Beth Sandel, 47, a divorced mother of two, recently found herself involved in just such a virtual relationship with a man she "met" on Craig's List (www.craigslist.com).
"He and I e-mailed every day for three weeks," she said. "We had in-depth, funny, touching, long, involved conversations."
Over time, Sandel became more and more invested. Then one day she received a terse note.
"The guy said, 'I've decided we're not a good match,' " she said. "I'd never even met him and I'd been dumped."
Getting e-dumped by someone who never emerges from behind the computer screen whether due to agoraphobia or algebra homework is just one of the hazards of online love. Deception is another biggie.
"One guy I met was a good 20 years older than me," said Ken, who most commonly uses www.gay.com and www.planetout.com, both geared for gays looking for relationships. "He looked nothing like his picture. I sat through an entire Thai meal thinking, 'I've been bamboozled!' "
Ken's story is hardly unique. Everyone has heard tales about the "muscular mountain man" with the enormous Budweiser belly or "the ultra-fit female" with a queen-size caboose. Lying online is so prevalent, in fact, that a new Seattle start-up, www.lemondate.com, posts date reviews to "squeeze the truth out of pumped-up profiles."
Fudging the facts is obviously counterproductive, since the whole idea is eventually to meet face-to-face at which point your date will notice that instead of a winning smile, you have no teeth.
So why do people do it?
"Mostly people lie to make a good impression," said Dr. Bella DePaulo, a professor at the University of California-Santa Barbara, whose field of study includes both singles and deception. "Lies are like wishes. They're what you wish you were like. A person who says he has a full head of hair wishes he did."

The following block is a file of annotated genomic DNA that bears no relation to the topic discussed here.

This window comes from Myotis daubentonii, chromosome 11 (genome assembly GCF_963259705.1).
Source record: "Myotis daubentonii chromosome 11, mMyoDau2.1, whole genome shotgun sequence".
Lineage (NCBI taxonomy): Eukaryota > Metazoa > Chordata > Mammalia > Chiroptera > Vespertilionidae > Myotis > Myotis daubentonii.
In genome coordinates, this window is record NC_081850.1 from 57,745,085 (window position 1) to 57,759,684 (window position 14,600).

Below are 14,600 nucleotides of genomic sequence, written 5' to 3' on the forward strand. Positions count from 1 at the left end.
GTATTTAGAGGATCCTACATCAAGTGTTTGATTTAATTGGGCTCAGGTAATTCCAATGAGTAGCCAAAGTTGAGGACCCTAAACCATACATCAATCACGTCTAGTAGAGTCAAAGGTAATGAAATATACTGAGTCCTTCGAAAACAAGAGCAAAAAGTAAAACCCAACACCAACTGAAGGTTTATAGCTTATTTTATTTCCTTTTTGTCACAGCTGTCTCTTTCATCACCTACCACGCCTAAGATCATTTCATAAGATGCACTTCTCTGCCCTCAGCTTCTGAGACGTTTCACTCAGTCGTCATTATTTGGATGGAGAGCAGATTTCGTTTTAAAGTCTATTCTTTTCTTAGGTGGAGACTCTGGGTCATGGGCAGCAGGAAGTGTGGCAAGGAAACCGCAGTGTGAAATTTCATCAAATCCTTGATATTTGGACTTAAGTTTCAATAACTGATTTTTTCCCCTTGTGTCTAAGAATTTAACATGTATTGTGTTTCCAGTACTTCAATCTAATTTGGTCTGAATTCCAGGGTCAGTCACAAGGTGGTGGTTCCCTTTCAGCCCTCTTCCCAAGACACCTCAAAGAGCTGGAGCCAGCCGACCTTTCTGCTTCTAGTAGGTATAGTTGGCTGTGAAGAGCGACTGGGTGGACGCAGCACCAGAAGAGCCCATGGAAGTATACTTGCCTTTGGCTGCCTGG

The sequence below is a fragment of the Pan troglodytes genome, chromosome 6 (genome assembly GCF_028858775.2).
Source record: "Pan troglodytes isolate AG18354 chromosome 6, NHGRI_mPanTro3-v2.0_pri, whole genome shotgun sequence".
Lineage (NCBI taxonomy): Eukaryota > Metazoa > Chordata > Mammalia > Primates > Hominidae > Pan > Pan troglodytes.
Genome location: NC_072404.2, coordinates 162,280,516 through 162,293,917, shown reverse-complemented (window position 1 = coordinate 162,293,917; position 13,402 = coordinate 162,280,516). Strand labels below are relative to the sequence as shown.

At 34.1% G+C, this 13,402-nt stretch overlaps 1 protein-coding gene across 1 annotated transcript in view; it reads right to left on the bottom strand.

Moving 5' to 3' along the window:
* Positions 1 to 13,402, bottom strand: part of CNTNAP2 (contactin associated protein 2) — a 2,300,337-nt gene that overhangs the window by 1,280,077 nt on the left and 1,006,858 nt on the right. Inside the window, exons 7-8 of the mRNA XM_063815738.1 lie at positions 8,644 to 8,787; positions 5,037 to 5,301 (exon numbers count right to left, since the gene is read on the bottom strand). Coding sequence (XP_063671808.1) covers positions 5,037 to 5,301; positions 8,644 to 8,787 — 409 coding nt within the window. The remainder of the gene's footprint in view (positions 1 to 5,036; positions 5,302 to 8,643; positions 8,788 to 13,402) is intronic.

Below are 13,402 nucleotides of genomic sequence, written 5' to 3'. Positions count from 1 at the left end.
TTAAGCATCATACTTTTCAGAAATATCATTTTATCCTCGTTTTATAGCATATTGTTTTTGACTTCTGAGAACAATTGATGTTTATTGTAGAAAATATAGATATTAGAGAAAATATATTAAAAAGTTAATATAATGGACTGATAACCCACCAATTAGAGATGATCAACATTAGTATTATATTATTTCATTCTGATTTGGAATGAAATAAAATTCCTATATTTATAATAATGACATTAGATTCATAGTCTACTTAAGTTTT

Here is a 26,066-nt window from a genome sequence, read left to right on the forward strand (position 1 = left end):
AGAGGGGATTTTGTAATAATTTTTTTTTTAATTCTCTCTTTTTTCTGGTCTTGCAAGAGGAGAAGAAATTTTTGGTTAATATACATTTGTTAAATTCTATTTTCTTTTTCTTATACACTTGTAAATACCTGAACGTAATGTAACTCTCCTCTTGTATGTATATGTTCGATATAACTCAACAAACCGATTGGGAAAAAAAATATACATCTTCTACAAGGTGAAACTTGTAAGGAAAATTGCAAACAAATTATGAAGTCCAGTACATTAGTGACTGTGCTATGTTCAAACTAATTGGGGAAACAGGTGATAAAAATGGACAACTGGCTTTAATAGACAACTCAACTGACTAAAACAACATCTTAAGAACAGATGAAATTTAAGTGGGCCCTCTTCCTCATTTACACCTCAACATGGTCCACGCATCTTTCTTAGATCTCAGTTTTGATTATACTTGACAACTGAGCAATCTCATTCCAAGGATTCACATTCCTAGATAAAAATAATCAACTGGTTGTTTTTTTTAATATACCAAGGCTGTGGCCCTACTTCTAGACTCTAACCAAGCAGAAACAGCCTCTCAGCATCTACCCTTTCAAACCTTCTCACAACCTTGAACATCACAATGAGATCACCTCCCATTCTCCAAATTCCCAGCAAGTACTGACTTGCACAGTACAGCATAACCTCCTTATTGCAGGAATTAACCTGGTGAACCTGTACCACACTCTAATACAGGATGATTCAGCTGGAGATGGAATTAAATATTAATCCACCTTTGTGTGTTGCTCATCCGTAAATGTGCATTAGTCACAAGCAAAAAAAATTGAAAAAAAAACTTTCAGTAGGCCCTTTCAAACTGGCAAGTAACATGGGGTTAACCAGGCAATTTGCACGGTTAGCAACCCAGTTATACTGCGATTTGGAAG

Go, go Godzilla
But despite the liars, the libidinous and the leery, the Internet is hardly teeming with monsters.
Or is it?
"I believe that the sheer volume of potential dates creates 'Date-
zillas' out of some women," said Kent Wright, 40, who's used Udate, www.kiss.com, and www.matchmaker.com in the past. "These are the women who are always looking to 'trade up' to someone more perfect. This is not to say that guys don't do it, too."
The temptation to keep shopping is one of the more insidious aspects of Internet dating. With hundreds of singles available at the touch of a button, even diehard romantics can lose sight of the end goal. After all, a much better widget or Gidget could be just around the corner.
The problem for most Seattle men, though, is actually getting a chance to meet Gidget.
According to Match.com, the online ratio in Seattle is 61 percent male to 39 percent female, which means that women, particularly if they're considered pretty, are bombarded by e-mails from all sides.
"There are some guys who send spam to every new woman who comes online," said Wright, who actually posed as a woman (sans picture) in order to suss out the competition. "It's like 'A Night at the Roxbury.' 'Hey baby, what's up? New in town? Hey baby, what's up? New in town?' "
According to Trish McDermott, vice president of romance (yes, that's her real title) at Match.com, hitting on anything that moves is a losing strategy.
"A lot of men approach it as a numbers game," she said. "They think, 'If I send out X number of e-mails, I'll likely get one response.' But women do not want to be sent marketing-type spam. They want to be approached as individuals."
Her advice for Seattle men?
"Think quality instead of quantity," she said. "Only e-mail women with whom you really feel some sort of connection. Be genuine, be forthcoming and run spell check."
And for Seattle singles in general?
"Be a person a woman or a man would want to date," she said. "It's not all about the hunt."
Got an opinion on Seattle's dating scene? Join the club. We want to hear from you at www.seattletimes.com/dating
Diane Mapes: firstname.lastname@example.org